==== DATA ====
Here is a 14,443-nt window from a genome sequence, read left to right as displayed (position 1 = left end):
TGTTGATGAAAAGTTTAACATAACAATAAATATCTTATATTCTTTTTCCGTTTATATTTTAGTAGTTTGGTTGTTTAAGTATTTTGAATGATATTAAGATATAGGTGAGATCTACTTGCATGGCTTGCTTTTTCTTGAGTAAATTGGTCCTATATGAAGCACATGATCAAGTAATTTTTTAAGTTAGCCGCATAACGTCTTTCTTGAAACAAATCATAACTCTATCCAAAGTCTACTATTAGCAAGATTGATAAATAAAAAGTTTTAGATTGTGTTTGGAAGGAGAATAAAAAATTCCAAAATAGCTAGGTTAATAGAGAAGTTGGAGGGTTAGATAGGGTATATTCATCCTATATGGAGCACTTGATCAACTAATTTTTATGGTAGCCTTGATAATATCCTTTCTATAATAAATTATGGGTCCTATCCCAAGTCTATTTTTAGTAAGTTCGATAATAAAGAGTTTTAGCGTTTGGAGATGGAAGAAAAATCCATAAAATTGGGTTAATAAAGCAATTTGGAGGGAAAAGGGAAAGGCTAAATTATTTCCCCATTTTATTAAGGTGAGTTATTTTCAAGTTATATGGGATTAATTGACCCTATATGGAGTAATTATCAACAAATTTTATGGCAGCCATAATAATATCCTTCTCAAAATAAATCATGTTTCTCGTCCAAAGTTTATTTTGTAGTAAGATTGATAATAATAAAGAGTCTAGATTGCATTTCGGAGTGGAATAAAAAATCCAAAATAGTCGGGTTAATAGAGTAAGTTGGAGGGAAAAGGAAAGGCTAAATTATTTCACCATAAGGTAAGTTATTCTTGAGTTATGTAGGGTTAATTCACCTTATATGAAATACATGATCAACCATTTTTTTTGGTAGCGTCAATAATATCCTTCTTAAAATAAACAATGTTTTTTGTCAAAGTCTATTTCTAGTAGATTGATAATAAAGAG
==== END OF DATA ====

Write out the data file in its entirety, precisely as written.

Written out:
Here is a 14,443-nt window from a genome sequence, read left to right as displayed (position 1 = left end):
TGTTGATGAAAAGTTTAACATAACAATAAATATCTTATATTCTTTTTCCGTTTATATTTTAGTAGTTTGGTTGTTTAAGTATTTTGAATGATATTAAGATATAGGTGAGATCTACTTGCATGGCTTGCTTTTTCTTGAGTAAATTGGTCCTATATGAAGCACATGATCAAGTAATTTTTTAAGTTAGCCGCATAACGTCTTTCTTGAAACAAATCATAACTCTATCCAAAGTCTACTATTAGCAAGATTGATAAATAAAAAGTTTTAGATTGTGTTTGGAAGGAGAATAAAAAATTCCAAAATAGCTAGGTTAATAGAGAAGTTGGAGGGTTAGATAGGGTATATTCATCCTATATGGAGCACTTGATCAACTAATTTTTATGGTAGCCTTGATAATATCCTTTCTATAATAAATTATGGGTCCTATCCCAAGTCTATTTTTAGTAAGTTCGATAATAAAGAGTTTTAGCGTTTGGAGATGGAAGAAAAATCCATAAAATTGGGTTAATAAAGCAATTTGGAGGGAAAAGGGAAAGGCTAAATTATTTCCCCATTTTATTAAGGTGAGTTATTTTCAAGTTATATGGGATTAATTGACCCTATATGGAGTAATTATCAACAAATTTTATGGCAGCCATAATAATATCCTTCTCAAAATAAATCATGTTTCTCGTCCAAAGTTTATTTTGTAGTAAGATTGATAATAATAAAGAGTCTAGATTGCATTTCGGAGTGGAATAAAAAATCCAAAATAGTCGGGTTAATAGAGTAAGTTGGAGGGAAAAGGAAAGGCTAAATTATTTCACCATAAGGTAAGTTATTCTTGAGTTATGTAGGGTTAATTCACCTTATATGAAATACATGATCAACCATTTTTTTTGGTAGCGTCAATAATATCCTTCTTAAAATAAACAATGTTTTTTGTCAAAGTCTATTTCTAGTAGATTGATAATAAAGAG